“They are going to kill us both, Robert. ¬†Fill your mind with thoughts of your wife, and your life. ¬†Maybe they will be strong enough to –”

Another explosion rocked the ship and there was the monstrous sound of steel being ripped apart, violently tossing the shuttle out into space.  Crashing and tumbling, Robert was bounced around inside the cabin along with Jackson.  He protected his head the best he could, and pissed himself only a little bit.

“Dream of her to escape, Robert. ¬†You must dream of ¬†-”

A stray slug of iron tore into the shuttle, tearing it in half like a wet paper bag. ¬†Robert’s eyes dilated from fear. ¬†Remembering the first time he was knocked out by the vacuum of space, he could not help but let fear wash over him. ¬†There were no happy thoughts to be had. ¬†Clutching at his throat, his lungs burned as the air was pulled out of them. ¬†He felt his eyes bulge, and begin to pop.

Stars looked on, devoid of emotion.  They had seen this all before.

And they would see it all again.

 


 

A washcloth woke him, icy on his steaming head.  Comforting.  Soft.  A skillful hand dabbed his fevered skull with the caring touch of a mother.  Almost settling back into the pillow, Robert began to sit upright and pain shot through his body, driving him back into the bed.  His legs were like hard, dead rubber.  Forcing his eyes open, the natural light made him squint.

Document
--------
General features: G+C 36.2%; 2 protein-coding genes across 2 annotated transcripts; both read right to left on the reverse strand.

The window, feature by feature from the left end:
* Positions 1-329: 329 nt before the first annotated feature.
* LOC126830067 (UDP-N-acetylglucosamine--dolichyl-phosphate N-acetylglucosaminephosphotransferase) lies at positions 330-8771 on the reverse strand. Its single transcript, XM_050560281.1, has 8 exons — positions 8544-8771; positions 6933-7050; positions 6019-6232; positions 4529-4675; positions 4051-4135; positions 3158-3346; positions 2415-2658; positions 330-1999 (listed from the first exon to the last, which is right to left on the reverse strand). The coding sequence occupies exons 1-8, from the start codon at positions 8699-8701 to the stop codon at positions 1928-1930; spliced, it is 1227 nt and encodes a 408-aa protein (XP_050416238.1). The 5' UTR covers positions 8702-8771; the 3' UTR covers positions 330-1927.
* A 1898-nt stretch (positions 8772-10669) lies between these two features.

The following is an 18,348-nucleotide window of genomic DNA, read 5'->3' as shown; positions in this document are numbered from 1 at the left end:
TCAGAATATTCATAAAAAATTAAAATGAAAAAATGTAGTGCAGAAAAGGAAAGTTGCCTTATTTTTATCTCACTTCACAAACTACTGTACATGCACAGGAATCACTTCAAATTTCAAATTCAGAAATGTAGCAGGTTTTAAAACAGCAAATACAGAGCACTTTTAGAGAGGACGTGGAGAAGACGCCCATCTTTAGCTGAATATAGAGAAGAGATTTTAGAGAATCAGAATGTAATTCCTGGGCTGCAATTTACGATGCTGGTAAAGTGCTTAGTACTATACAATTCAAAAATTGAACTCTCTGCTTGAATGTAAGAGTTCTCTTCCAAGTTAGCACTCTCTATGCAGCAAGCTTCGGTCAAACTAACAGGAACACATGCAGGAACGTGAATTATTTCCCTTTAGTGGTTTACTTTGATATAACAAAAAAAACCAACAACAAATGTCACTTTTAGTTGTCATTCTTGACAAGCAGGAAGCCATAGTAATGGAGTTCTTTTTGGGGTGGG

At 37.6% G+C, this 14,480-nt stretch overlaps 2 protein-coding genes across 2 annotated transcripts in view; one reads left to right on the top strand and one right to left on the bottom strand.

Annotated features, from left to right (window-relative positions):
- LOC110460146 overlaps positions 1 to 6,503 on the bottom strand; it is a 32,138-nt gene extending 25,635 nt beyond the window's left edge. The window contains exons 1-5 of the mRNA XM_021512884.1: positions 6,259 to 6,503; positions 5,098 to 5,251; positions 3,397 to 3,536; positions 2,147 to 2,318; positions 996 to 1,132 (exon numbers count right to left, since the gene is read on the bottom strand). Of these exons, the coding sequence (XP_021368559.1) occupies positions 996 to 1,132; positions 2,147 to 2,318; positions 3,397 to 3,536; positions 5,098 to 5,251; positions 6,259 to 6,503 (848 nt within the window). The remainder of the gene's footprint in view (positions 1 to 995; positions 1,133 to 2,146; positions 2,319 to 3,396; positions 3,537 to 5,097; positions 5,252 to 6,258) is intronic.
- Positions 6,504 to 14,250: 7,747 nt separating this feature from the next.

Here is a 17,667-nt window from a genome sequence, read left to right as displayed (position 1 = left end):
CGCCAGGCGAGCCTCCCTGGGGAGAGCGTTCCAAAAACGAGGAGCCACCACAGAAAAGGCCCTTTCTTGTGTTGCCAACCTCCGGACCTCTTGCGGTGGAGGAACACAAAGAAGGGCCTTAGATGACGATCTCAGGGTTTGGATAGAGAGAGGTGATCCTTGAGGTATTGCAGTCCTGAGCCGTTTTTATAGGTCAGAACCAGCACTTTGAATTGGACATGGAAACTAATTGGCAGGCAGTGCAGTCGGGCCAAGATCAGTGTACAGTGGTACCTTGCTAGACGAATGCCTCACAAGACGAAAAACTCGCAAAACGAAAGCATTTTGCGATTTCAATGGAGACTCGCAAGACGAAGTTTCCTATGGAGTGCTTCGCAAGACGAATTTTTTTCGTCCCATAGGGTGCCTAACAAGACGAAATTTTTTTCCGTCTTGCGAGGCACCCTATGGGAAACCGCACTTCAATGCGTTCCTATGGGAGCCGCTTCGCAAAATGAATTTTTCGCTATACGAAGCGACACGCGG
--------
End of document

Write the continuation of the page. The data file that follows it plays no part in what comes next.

“Hush now, don’t try to move. ¬†I found you in the dark wood. ¬†You should know better than to go there. ¬†Bandits love to ambush travellers. ¬†You had nothing but the clothes on your back when I found you.” ¬†Robert’s eyes had adjusted and focused on the elderly woman who was tending to him. ¬†The corners of her mouth were tilted ever so slightly upward, the tiniest smile.

“Where -” A cough thundered from his chest, labored. ¬†He felt exhausted and weak. “Where am I?”

Who am I? 

This thought he kept to himself.  Robert knew his name, but his mind was a terrible mixture of shadows and fog.  He was scared, and tired.  So tired.

“You are far from home, ser. ¬†Human land is a week’s ride from here, with a fast horse. ¬†And we don’t have any of those left.” The woman sighed. ¬†Something about the sighs of the elderly make one feel an existential despair, and it weighed on Robert’s fragile psyche. ¬†Tears began to form under his eyes.

“Shhh. ¬†There, there… ¬†Don’t worry. ¬†You have surely heard tales of Elven hospitality?”

 

tales of a travelling salesman finalClick here for the next Tale!

 

Calcutta, 1946